They also help family members deal with the paperwork involved, such as submitting papers to state authorities to record a formal death certificate, and notifying pension or insurance companies so that benefits can be transferred to survivors. In addition, they can provide assistance in making advance arrangements for a future service, so that relatives do not have to make difficult decisions under stress.

Anyone who enjoys working with people and helping them through difficult times might find a career in funeral services rewarding. High school students interested in this field can gain relevant experience through part-time or summer jobs at a funeral home. Those who want to become morticians or funeral arrangers must complete an apprenticeship, usually lasting one to three years, under the direction of a licensed funeral director or manager.

How do I find a funeral bureau?

The Bureau regulates and investigates complaints about California funeral establishments, embalmers, apprentice embalmers, directors of mortuary science, preneed funeral planners, cemeteries, cemetery brokers, cremation authorizations and crematories. It also licenses funeral service schools and their programs, and administers the Funeral Service National Board Examination.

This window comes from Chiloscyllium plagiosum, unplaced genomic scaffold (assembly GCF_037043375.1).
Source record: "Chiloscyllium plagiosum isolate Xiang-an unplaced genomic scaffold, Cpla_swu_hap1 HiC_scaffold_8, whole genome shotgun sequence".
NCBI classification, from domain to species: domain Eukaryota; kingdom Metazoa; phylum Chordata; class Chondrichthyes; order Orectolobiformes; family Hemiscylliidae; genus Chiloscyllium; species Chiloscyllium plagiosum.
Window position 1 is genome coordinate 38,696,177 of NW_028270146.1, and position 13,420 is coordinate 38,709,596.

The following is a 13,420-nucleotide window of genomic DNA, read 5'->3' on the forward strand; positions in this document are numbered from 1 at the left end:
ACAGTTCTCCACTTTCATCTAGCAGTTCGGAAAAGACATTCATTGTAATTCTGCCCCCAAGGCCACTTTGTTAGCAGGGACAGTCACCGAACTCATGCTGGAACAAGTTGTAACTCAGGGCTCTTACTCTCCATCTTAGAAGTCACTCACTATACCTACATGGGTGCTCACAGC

Funeral Consumers Alliance is a non-profit organization that promotes advance planning for funeral needs and consumers’ right to choose meaningful, dignified and affordable funeral arrangements. It has been protecting the public since 1963. Visit their website to learn more about funeral choice and consumer rights in your state. Licensing and education requirements vary by state for funeral services professionals, so contact your local board for more information.


A mortuary is a room in hospitals where dead people are stored. They are refrigerated to prevent decomposition.

A mortuary can also be a separate business that offers services such as embalming, burial and cremation. Unlike standalone morgues, mortuaries attached to funeral homes can aid you during the entire process of mourning.


An autopsy is an examination of a dead body. It can be conducted for medical reasons or for criminal investigations. The results of an autopsy can help physicians diagnose and treat diseases or injuries. The procedure also helps families understand how their loved ones died.

Students in mortuary science programs often learn about the process of an autopsy, including how to prepare and operate the equipment needed for the procedure. They also learn about the laws and regulations governing the procedure.

People working on an autopsy should use proper protective garments. This includes a surgical scrub suit, disposable gown with full sleeve coverage and cuffed ties, facial protection (preferably a face shield) and resistant closed shoes. An additional layer of double surgical gloves is recommended. When finished, the pathologist prepares a detailed report on the findings of the gross, microscopic and special studies such as microbial cultures. This report is then transcribed, proofread and signed.